\ɪnhɐlˈe͡ɪʃən ˌanɪsθˈɛtɪks], \ɪnhɐlˈeɪʃən ˌanɪsθˈɛtɪks], \ɪ_n_h_ɐ_l_ˈeɪ_ʃ_ə_n ˌa_n_ɪ_s_θ_ˈɛ_t_ɪ_k_s]\
Definitions of INHALATION ANESTHETICS
Sort: Oldest first
Gases or volatile liquids that vary in the rate at which they induce anesthesia; potency; the degree of circulation, respiratory, or neuromuscular depression they produce; and analgesic effects. Inhalation anesthetics have advantages over intravenous agents in that the depth of anesthesia can be changed rapidly by altering the inhaled concentration. Because of their rapid elimination, any postoperative respiratory depression is of relatively short duration. (From AMA Drug Evaluations Annual, 1994, p173)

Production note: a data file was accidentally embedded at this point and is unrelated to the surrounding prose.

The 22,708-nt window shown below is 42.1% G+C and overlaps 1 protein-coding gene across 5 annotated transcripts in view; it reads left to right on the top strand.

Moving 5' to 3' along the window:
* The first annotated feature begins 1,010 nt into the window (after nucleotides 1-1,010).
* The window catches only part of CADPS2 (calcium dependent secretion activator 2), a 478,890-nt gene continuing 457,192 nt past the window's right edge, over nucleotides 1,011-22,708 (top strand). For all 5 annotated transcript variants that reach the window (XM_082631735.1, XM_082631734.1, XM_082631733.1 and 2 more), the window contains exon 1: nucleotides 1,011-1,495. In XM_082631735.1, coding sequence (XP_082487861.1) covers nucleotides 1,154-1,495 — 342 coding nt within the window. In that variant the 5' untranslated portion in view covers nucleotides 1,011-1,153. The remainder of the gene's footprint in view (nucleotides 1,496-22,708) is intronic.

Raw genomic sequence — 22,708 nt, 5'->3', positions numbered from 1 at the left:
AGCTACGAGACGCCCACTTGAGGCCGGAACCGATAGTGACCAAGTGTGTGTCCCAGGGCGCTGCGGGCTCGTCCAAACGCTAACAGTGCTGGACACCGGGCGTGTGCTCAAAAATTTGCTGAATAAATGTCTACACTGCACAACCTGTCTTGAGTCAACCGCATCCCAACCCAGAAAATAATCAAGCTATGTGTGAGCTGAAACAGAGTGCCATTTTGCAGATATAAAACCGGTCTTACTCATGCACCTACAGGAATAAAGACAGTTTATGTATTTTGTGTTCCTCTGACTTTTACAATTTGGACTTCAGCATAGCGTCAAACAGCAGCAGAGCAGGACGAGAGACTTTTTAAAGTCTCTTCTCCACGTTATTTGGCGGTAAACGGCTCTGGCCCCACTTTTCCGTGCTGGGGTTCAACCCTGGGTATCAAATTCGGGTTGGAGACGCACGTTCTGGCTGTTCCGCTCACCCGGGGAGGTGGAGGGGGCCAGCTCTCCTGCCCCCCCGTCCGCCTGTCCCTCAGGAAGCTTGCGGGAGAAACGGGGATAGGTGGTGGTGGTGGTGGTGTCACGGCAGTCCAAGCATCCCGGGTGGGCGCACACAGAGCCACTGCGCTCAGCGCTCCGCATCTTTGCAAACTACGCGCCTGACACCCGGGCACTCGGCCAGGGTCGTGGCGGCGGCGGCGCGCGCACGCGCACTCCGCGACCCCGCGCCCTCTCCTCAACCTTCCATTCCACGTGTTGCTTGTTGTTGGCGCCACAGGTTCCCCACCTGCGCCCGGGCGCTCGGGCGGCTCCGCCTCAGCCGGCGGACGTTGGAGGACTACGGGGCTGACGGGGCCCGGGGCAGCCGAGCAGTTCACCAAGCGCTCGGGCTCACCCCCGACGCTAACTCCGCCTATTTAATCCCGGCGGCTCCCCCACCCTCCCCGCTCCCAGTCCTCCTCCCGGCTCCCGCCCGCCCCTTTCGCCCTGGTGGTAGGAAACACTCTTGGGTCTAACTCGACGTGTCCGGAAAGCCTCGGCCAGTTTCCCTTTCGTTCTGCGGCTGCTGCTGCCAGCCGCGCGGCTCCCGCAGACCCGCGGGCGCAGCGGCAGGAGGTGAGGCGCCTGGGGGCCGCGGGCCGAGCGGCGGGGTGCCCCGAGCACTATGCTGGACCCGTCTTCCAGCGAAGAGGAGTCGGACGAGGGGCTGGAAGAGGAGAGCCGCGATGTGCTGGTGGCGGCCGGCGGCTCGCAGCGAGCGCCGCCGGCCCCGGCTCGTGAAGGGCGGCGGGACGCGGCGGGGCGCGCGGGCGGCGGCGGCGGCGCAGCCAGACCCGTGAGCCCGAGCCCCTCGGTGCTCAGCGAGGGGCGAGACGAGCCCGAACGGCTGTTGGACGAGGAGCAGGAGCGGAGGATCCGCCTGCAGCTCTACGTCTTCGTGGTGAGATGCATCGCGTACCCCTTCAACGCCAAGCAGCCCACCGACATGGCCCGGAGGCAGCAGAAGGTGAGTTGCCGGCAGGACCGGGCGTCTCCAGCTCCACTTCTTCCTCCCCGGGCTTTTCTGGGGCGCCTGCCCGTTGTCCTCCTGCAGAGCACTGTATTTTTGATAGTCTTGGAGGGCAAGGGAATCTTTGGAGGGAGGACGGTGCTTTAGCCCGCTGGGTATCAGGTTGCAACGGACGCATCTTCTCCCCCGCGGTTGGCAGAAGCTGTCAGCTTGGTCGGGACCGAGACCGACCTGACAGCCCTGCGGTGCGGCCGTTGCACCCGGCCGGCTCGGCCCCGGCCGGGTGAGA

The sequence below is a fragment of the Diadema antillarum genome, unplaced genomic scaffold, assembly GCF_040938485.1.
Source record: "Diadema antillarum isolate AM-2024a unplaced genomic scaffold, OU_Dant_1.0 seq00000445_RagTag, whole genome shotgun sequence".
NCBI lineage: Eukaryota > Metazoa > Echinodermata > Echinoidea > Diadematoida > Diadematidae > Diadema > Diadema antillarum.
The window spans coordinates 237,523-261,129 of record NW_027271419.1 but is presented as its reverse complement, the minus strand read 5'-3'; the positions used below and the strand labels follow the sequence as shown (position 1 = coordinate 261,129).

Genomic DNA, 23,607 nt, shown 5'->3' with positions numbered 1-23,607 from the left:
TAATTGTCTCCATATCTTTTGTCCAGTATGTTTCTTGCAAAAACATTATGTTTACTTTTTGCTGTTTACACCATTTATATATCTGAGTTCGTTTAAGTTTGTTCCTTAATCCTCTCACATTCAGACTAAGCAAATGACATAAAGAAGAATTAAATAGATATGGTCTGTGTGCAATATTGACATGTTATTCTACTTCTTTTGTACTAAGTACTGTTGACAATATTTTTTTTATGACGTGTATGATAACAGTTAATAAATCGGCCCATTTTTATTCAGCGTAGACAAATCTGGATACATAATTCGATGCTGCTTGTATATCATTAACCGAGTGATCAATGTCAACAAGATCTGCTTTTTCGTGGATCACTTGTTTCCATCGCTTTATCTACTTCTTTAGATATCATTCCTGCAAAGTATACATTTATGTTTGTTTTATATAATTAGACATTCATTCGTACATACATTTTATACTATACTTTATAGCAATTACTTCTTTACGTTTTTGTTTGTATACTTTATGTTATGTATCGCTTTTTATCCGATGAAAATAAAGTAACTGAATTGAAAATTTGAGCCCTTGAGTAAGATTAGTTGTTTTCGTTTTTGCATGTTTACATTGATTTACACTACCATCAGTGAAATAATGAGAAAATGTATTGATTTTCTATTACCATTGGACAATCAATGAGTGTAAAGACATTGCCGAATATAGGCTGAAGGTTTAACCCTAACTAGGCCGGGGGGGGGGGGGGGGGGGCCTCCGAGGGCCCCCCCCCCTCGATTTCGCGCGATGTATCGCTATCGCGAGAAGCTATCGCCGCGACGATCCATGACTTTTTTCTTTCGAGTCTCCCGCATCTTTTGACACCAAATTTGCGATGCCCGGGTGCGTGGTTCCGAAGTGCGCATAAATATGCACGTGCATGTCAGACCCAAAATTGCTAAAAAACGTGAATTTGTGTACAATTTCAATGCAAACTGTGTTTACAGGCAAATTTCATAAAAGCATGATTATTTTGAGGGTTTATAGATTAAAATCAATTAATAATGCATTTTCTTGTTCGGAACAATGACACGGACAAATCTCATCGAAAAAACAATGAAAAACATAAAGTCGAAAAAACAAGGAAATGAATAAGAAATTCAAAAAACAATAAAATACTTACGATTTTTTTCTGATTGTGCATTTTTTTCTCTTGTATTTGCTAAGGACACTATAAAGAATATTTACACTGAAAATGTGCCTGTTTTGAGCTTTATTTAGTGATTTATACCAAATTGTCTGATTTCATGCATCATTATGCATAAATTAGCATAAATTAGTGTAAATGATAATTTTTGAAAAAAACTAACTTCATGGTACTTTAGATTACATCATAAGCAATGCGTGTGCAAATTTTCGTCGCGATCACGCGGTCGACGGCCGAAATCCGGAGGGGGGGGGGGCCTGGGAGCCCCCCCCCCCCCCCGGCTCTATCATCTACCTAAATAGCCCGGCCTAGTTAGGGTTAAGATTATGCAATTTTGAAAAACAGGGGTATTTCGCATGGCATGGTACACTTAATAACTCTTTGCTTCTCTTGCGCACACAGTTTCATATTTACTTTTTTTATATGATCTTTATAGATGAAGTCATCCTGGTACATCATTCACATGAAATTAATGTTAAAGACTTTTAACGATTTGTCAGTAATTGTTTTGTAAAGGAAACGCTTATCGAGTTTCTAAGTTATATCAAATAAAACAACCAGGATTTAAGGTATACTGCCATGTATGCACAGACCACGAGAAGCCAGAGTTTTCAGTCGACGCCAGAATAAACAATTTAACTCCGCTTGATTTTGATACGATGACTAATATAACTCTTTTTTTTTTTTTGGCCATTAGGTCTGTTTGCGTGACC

By DataStellar Co., Ltd
Word of the day
- Regular instituted 1120, St. Norbert (whence Norbertines), at Premonstratum [L. , pointed out, it was said, by the Virgin], in Picardy. They were also called White Canons, from colour of their dress.